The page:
Ste­fanowski mum on gun con­trol, but an­swer is clear

Stamford Advocate (Sunday) - - More Opinion - Lim­ited KEN DIXON Ken Dixon, po­lit­i­cal ed­i­tor and colum­nist, can be reached at 203-842-2547 or at kdixon@ct­ Visit him at twit­ and on Face­book at kendixonct.hearst.

How­ever per­ceived or ar­tic­u­lated, the dis­like many state vot­ers har­bor for Gov. Dan Mal­loy could be the re­sult of sev­eral things.

For starters, he’s a knowit-all worka­holic whose col­lab­o­ra­tions with state leg­is­la­tors were ... ah ...

over these eight years.

But one thing that even those vaguely aware of pub­lic pol­icy can’t be­grudge the gov­er­nor is the mon­u­men­tally sad, gutwrench­ing job he shoul­dered for Con­necti­cut on that deadly Fri­day morn­ing.

It was nearly six years ago when a pa­thetic, dis­turbed shut-in as­sas­si­nated his mother while she was sleep­ing, then drove to Sandy Hook Ele­men­tary School to live out a twisted fan­tasy, mur­der­ing 20 first­graders and six ed­u­ca­tors with a mil­i­tary-style ri­fle be­fore killing him­self.

Hours later, in the grim, emo­tion-sat­u­rated at­mos­phere of the nearby fire­house, it was Mal­loy who an­nounced the re­al­ity to the fam­i­lies of the slaugh­tered, join­ing in their sor­row.

Soon there­after, within five months of the New­town mas­sacre, Mal­loy shamed — call it lob­by­ing or lead­er­ship, if you want — the Gen­eral As­sem­bly into adopt­ing some of the na­tion’s tough­est gun-safety mea­sures.

As­sault-style ri­fles are banned for sale or im­por­ta­tion. Same thing with mag­a­zines con­tain­ing more than 10 bul­lets. Crim­i­nal back­ground checks are re­quired for all firearm sales, even am­mu­ni­tion. The semi-au­to­matic, AR-15 type weapons al­ready in the pos­ses­sion of state res­i­dents had to be reg­is­tered.

This irked the Na­tional Ri­fle As­so­ci­a­tion to no end. To­day, vi­o­lent crime is way down and prison pop­u­la­tions are at his­toric lows.

Two of the three ma­jor can­di­dates for gov­er­nor, Demo­crat Ned La­mont and the un­af­fil­i­ated Oz Griebel, are happy to talk about this suc­cess and voice their sup­port for gun con­trol. Repub­li­can Bob Ste­fanowski, not so much.

He has the top “Aq” rat­ing from the NRA, the high­est grade an un­tested state can­di­date can get. Mark Boughton, the Dan­bury mayor who was the win­ner of the Repub­li­can en­dorse­ment at its May con­ven­tion took an “F.” So did Ned La­mont.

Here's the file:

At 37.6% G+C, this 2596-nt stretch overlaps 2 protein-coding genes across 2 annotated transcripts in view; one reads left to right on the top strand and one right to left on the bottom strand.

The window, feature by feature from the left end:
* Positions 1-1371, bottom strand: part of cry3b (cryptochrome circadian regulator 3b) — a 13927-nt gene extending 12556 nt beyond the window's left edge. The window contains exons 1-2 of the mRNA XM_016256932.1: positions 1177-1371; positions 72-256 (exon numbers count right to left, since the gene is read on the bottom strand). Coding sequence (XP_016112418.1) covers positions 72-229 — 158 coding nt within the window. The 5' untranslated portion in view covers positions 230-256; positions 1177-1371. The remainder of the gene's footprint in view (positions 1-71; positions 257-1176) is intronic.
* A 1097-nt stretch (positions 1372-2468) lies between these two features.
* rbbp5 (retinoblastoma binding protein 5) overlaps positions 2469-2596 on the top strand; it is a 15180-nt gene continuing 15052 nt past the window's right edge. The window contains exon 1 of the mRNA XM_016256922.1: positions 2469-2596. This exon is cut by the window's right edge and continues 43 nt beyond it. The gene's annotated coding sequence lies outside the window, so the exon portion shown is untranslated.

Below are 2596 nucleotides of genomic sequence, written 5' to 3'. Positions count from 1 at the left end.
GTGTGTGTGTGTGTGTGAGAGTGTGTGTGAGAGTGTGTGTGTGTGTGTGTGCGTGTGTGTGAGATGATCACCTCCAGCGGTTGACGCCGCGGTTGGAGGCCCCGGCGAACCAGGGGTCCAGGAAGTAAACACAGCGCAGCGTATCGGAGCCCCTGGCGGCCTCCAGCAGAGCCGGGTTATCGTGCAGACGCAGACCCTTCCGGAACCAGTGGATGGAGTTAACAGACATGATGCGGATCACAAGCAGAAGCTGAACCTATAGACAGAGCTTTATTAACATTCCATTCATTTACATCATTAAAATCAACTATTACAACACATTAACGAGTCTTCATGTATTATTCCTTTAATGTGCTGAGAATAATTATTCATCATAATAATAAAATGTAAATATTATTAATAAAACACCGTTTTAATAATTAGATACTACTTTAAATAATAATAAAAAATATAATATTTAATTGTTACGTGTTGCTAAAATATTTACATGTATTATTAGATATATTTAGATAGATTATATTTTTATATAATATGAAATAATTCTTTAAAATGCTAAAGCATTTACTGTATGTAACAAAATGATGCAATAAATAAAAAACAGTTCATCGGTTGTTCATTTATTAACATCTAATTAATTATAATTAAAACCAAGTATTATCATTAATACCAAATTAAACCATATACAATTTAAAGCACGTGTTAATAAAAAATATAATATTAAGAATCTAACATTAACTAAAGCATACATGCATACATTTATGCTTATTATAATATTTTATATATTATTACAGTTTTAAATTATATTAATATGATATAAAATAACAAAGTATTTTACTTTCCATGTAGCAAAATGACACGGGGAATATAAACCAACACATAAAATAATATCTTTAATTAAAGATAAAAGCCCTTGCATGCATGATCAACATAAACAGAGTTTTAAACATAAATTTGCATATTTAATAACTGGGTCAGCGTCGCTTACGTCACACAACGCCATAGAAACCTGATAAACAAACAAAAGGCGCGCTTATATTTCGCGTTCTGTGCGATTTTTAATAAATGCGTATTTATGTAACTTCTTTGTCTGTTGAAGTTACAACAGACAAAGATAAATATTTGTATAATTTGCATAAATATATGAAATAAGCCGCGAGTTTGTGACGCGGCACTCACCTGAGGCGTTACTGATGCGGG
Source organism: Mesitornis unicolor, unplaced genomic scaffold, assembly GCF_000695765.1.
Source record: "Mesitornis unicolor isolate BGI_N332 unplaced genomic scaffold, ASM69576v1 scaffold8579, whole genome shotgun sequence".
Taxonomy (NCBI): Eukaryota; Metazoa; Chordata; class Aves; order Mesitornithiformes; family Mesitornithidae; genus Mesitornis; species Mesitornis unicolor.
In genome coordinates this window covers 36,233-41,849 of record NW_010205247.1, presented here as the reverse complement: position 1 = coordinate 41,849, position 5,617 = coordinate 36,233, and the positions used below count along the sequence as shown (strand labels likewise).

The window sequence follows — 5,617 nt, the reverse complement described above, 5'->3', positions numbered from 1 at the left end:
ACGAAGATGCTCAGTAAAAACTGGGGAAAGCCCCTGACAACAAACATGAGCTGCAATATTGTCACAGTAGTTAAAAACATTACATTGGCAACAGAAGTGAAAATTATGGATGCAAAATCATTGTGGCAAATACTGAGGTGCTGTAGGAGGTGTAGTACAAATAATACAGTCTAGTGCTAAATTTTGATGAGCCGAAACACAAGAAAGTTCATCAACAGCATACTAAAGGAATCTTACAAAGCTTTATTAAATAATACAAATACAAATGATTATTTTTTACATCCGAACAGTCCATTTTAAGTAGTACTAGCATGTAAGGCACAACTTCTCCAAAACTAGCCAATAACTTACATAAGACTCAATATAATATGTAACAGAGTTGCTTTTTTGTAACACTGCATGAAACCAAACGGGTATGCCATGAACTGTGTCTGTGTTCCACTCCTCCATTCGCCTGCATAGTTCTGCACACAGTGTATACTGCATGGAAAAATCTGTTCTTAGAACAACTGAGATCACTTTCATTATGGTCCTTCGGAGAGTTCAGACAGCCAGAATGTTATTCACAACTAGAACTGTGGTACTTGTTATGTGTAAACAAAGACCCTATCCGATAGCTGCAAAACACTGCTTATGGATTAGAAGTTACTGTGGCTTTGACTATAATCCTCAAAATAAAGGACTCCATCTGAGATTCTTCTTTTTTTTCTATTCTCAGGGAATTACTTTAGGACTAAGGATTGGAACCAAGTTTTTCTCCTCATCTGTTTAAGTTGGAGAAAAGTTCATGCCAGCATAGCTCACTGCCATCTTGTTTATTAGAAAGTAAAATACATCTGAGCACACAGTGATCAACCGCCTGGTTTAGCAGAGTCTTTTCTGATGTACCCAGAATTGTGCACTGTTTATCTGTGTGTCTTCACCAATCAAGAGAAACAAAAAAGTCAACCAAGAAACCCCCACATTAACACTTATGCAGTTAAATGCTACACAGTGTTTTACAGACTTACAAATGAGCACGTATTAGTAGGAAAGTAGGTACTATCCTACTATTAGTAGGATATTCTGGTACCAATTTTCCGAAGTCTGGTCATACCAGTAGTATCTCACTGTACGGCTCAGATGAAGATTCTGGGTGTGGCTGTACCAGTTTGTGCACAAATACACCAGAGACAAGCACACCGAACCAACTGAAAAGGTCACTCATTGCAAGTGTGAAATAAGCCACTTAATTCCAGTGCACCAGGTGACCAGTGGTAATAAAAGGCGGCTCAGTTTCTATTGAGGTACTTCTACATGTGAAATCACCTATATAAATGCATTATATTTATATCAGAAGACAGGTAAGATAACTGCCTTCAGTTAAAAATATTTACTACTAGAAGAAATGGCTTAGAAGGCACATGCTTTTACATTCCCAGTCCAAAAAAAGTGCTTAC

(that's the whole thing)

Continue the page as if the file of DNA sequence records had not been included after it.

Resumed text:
Ste­fanowksi doesn’t say much about his “Aq,” ex­cept to pledge sup­port for Sec­ond Amend­ment rights.

But Ste­fanowski filled out a de­tailed 24-ques­tion semi-se­cret quiz given him last spring by the NRA’s Po­lit­i­cal Vic­tory Fund. It’s tai­lored for Con­necti­cut.

“Con­sid­er­ing cur­rent Con­necti­cut firearm law,” one of the pre­lim­i­nary ques­tions asks, chang­ing to bold­face “do you sup­port any ad­di­tional re­stric­tive state leg­is­la­tion reg­u­lat­ing the sale, use or pos­ses­sion of firearms or am­mu­ni­tion? Do you sup­port state leg­is­la­tion ban­ning the man­u­fac­ture, pos­ses­sion, own­er­ship, pur­chase and/or trans­fer of any firearm?”

I sup­pose the an­swer they want is clear enough.

The NRA-PVF makes it even more ob­vi­ous fur­ther into the doc­u­ment, in a long, slanted ques­tion on the 2013 post-Sandy Hook law, lead­ing an ap­pli­cant to agree that more money should go into “fix­ing the bro­ken men­tal-health sys­tem” and less into reg­u­la­tion. The first of three re­sponses is to sup­port re­peal of the law.

An Amer­i­can hero was at the Univer­sity of Con­necti­cut the other day, and he had a lot to say about the NRA. James Comey, the for­mer FBI di­rec­tor who would not pledge per­sonal loy­alty to the pres­i­dent, then was fired in May of last year, ap­peared on cam­pus for a 90-minute mono­logue and Q-and-A be­fore more than 2,000 stu­dents and fac­ulty.

He warned that the na­tional gun de­bate is be­ing used as a po­lit­i­cal tool. He re­called liv­ing in West­port, where he was le­gal coun­sel for a hedge fund at the time of the Sandy Hook School mas­sacre. He said there re­main many im­ped­i­ments for law en­force­ment, health care and ed­u­ca­tors to work to­gether on the is­sue.

“We are sold fear on a reg­u­lar ba­sis that in­ca­pac­i­tates our pub­lic con­ver­sa­tion,” said Comey, re­call­ing the fed­eral back­ground­check sys­tem run by the FBI. The largest sin­gle­monthly sale of firearms came right after Sandy Hook, he re­called. “Fear re­sulted. ‘They’re com­ing to take your guns. They’re com­ing to take your guns.’ ”

The Con­sti­tu­tion of the United States as­sures law­ful own­er­ship, he stressed. “The peo­ple who sell us fear don’t want us to think of it that way,” Comey said. “Trump’s been very bad for busi­ness, in a way. ‘Trump is com­ing to take your guns’ doesn’t sound as good as ‘Obama is com­ing to take your guns.’ Noth­ing sells quite like fear.”

So, since Ste­fanowski won’t de­tail his po­si­tions on guns, and many other things be­sides the claim that he would run the state like a busi­ness, let’s say it’s safe to hy­poth­e­size that he would give the NRA what they want.

Au­tumn Driscoll / Hearst Con­necti­cut Me­dia

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